911 Background and Basics

Emergency calling is a part of every SfB deployment I’m part of, and yet it seems to be an area that most people don’t have a good background on. This makes understanding capabilities and limitations a bit of a challenge. Over the next handful of posts, I’ll cover the background behind 911, some basics on how 911 works with boring analog home phones, traditional TDM business phones, mobiles, and then we’ll through SfB into the mix.

Let’s start by talking about an analog home phone, or a single business analog line like for a fax machine. When you sign up with your telco for this line, you provide them with an address for service, and that address is where the line terminates. There is no option for you to move the line, so the telco can build a large list of names, addresses, and phone numbers, and be very confident in the static nature of that list, and thus its accuracy.

I won’t address MLTS, or Multi-Line Telephone Systems, aka a traditional PBX connected to the telco via PRIs. For the purposes of how 911 works, they’re largely treated as a collection of virtual analog lines, and there’s not much different about how that’s handled – you assign locations to numbers, and the telco enters that information into their databases.

In a 911 (vs e911) scenario, when you call 911, no address or telephone number information is provided. The caller has to provide this information. Once your location is established, that operator has to transfer your call to the correct PSAP – Public Safety Answering Point – local to you. That’s never fun when you’re in distress, so in most regions of North America we’ve progressed to e911 – e for enhanced – where your information can be automatically passed on.

With e911, the address that you provided to the telco is put into a database along with your phone number. Now when you call 911, the telco can use this information to route you to the correct PSAP, and the operator at the PSAP can see your information on their screen. As a safety measure, they’ll almost always verify your address with you. When your number is automatically display at the PSAP, it’s referred to as the ANI, or Automatic Number Identification. . The PSAP then takes your ANI and performs a database lookup to retrieve the civic address. This is called the ALI, or Automatic Location Identification.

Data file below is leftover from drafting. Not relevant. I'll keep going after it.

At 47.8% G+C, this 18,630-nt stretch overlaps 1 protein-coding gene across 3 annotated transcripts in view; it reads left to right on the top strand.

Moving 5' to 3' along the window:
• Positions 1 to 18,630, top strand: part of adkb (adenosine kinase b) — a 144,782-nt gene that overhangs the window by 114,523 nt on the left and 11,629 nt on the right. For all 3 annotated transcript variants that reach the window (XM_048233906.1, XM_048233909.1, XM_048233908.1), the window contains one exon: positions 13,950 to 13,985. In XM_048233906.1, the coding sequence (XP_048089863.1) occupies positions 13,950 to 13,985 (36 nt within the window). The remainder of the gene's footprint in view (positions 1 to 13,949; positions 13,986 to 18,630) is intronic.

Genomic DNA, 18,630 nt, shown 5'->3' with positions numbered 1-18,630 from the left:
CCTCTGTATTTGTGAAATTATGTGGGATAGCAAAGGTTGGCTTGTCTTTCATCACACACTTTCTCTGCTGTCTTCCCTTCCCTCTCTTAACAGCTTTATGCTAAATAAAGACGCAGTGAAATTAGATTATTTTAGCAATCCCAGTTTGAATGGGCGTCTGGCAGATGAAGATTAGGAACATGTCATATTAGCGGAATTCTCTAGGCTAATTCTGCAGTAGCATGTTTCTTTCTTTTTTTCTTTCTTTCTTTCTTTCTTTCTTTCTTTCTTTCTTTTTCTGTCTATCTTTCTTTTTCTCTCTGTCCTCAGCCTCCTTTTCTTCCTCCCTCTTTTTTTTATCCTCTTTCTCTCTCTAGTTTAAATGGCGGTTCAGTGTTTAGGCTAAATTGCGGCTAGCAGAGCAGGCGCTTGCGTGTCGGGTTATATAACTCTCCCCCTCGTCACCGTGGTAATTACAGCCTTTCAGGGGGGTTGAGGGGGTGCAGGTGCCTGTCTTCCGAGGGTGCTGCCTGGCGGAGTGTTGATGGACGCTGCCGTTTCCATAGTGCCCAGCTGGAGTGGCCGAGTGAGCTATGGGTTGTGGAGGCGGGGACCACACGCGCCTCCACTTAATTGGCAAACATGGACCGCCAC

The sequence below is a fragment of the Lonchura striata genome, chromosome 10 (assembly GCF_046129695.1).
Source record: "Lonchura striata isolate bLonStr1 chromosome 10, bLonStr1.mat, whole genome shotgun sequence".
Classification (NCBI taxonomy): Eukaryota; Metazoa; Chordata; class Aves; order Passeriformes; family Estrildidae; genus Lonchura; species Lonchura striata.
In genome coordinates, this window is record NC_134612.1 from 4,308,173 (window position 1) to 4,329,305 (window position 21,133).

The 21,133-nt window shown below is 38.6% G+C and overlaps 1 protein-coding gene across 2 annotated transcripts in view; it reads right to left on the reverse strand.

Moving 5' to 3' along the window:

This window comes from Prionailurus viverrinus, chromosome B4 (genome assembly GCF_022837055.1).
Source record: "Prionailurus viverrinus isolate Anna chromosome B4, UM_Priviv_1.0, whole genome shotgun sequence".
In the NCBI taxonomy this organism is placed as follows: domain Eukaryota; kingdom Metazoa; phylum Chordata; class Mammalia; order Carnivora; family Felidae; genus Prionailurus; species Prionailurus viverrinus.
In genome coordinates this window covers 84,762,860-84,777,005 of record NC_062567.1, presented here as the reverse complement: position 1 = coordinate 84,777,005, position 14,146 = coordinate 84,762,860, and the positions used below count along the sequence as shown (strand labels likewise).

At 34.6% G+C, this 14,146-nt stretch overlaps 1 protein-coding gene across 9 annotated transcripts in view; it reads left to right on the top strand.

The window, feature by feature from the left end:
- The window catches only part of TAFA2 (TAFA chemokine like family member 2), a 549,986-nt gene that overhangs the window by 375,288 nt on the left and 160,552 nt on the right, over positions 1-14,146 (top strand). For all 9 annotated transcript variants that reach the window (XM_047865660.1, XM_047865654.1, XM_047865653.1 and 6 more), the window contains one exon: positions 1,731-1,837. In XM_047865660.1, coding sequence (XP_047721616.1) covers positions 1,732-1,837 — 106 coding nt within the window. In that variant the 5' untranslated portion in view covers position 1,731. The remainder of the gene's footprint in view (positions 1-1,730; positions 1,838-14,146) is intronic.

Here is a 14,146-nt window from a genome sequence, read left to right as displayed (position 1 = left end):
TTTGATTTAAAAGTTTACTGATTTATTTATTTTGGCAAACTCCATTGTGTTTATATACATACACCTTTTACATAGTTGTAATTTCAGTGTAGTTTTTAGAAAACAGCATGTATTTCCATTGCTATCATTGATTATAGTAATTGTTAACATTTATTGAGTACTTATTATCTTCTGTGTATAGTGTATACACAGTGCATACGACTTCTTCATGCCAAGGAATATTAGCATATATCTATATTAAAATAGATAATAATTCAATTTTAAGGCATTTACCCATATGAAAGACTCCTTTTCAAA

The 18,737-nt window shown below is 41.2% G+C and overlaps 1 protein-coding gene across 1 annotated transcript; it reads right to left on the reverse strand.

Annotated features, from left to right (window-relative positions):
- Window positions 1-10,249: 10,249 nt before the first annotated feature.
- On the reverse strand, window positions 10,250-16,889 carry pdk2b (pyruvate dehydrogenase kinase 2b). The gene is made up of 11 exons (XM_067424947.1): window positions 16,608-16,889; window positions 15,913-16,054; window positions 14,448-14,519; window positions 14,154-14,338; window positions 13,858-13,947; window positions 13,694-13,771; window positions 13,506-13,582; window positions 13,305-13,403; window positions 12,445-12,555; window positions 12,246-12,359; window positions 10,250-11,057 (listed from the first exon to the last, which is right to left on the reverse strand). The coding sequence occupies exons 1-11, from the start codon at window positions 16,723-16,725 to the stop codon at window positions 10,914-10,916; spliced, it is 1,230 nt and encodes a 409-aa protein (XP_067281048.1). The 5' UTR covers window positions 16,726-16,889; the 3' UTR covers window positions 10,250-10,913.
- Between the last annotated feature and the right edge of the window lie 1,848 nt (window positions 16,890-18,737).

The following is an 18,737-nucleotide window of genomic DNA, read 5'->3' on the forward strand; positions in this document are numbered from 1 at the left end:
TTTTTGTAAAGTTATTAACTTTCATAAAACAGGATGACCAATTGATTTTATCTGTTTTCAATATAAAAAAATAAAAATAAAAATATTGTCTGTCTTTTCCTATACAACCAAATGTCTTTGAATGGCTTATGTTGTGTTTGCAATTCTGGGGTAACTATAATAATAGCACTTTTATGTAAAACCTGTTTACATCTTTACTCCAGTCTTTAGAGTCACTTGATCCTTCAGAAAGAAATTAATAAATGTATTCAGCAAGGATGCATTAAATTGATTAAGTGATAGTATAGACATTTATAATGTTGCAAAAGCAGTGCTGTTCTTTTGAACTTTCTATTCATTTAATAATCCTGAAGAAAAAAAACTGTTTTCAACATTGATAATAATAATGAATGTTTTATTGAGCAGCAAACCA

Though very similar, ANI and Caller ID aren’t the same thing. Caller ID is for customers and can be blocked. ANI is for telco use. You can block your Caller ID, you cannot block ANI.

This system works very well with static analog systems, where a pair of wires physically terminates at the address you provided. It falls apart completely when the phone becomes mobile, either VoIP or cellular. In my next post, we’ll consider how cellular/mobile e911 can work (and fail!) and why the pizza company knows more about your location than your PSAP.

Main Number Handling: Response Groups, pt 6 – Interactive Response Groups

We’ve setup and explored almost all of the functionality that Response Groups have to offer. The remaining part is Interactive Response Groups. You may know these as IVR, or Interactive Voice Response, or call trees.